2006-09-18 Tokyo Sanda Seminar Report

I was first introduced to the Aunkai by my friend and colleague, Robert John. From the beginning, I knew we were taking an approach to bujutsu like none I’d ever been exposed to before. The teacher, Minoru Akuzawa, had through his own training and research reduced his bujutsu to nothing but the simplest core elements. Here there would be no wasted movement, no wasted energy, and no wasted time.

Others here and elsewhere have written on the basic principles we use (body axes, centering, rooting, etc.) in much greater detail and in greater depth than I can, so I will leave the reader to explore them on their own. I will also assume the reader knows the rules of sanda and how a sanda match typically proceeds.


The sanda session we held here in Tokyo on September 18th, 2006, was to be my second attempt at applying those principles against a real live human opponent who would be trying to impose their own will upon me at the same time. My goals this time were the same as they were last time: remain calm, keep my structure intact, claim victory over my own fears and anxieties.

In the last session I accomplished some of those goals, and this time I was hoping to build on the experience and on my training in the interim. I am happy to say that I have made some progress, which I will report for you now.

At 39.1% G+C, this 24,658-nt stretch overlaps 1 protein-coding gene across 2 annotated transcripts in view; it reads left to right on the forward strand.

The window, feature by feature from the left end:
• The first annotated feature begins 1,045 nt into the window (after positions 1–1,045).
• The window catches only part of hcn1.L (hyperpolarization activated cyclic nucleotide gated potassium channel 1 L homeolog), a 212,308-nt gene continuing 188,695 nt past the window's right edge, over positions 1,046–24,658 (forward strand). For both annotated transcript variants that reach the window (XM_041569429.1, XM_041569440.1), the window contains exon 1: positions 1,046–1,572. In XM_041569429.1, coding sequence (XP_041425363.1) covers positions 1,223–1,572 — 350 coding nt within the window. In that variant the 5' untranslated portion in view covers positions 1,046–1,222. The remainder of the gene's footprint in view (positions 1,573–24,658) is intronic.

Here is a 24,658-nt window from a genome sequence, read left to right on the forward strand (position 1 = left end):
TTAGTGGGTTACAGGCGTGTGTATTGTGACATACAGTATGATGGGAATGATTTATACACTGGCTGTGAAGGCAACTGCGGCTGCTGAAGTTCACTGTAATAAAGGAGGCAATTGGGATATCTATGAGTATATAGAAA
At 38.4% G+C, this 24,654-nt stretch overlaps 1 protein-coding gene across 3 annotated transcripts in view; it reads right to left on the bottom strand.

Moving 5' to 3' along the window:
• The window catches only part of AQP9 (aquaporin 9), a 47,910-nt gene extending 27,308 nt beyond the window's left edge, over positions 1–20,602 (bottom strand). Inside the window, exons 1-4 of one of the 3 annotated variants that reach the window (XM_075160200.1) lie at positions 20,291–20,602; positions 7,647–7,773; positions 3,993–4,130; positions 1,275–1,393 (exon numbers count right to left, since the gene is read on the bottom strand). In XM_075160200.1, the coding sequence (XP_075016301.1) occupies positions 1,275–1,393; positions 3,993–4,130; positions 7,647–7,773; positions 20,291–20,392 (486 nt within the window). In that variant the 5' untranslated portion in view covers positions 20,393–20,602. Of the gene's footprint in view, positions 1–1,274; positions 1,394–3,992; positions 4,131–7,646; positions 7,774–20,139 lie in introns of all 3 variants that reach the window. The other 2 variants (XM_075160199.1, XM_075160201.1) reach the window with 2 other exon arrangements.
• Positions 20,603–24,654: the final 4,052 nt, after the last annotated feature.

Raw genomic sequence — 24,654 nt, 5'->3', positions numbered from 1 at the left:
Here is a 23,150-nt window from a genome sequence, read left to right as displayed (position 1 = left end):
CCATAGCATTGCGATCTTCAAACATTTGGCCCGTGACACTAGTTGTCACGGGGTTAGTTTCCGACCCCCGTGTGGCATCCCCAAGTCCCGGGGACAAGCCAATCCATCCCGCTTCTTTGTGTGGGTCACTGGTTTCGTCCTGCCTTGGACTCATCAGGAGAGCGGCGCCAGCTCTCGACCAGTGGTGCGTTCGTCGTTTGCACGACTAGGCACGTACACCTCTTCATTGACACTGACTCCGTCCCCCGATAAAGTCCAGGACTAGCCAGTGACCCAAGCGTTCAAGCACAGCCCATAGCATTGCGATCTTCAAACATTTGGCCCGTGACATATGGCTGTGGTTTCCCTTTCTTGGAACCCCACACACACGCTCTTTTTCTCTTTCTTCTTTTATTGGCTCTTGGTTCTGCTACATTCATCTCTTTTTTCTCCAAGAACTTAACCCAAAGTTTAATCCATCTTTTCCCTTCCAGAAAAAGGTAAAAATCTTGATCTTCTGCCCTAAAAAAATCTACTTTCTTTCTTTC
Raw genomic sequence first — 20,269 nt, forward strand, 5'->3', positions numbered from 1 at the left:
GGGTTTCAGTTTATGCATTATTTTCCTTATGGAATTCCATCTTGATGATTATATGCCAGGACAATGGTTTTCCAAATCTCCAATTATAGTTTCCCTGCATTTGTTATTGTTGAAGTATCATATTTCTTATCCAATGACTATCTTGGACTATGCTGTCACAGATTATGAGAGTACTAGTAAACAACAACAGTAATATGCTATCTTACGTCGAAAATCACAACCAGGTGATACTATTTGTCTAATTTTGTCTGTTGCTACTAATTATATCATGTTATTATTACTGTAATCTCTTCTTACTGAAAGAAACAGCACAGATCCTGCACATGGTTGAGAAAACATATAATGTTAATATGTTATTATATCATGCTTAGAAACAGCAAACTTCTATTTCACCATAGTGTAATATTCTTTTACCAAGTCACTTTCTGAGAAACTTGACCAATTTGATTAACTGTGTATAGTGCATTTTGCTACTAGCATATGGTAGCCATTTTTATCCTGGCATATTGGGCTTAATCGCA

My match was the first of the evening, and I was paired with a newcomer. A grappler, he is well built for the ground game. For stand-up, however, he seemed far too tense. In a way, this perhaps encouraged me to let go of my own tension, calm down, and deal with his attacks successfully. Of course, I took my own share of hits (including one that gave Mitsuhashi my back and very quickly ended the engagement), but for the most part I gave a good account of myself.

By the end of my match, I knew that I still had to work on pursuing my three goals, but I also knew that if I am able to do this much with little or no time dedicated to sparring practice, then the Aunkai way (Frame <> Principle <> Foundation) must be the real deal.

Watching the rest of the matches that day only reinforced my conclusions. In particular, the need to stay loose and fluid, the need to stay in gthe pocket?Ewith your assailant, and the ultimate futility of a purely technical approach were clear to me.

The next step for me is to constantly be training as though the next sanda session were tomorrow, since the pursuit and ultimately the accomplishment of my three goals can only lead me to one place: total control of the self, and therefore by extension control of my opponent to the point where the idea of gopposition?Eitself becomes unnecessary.

Long live the Aunkai!

(Adam Xavier/Aunkai bujutu class)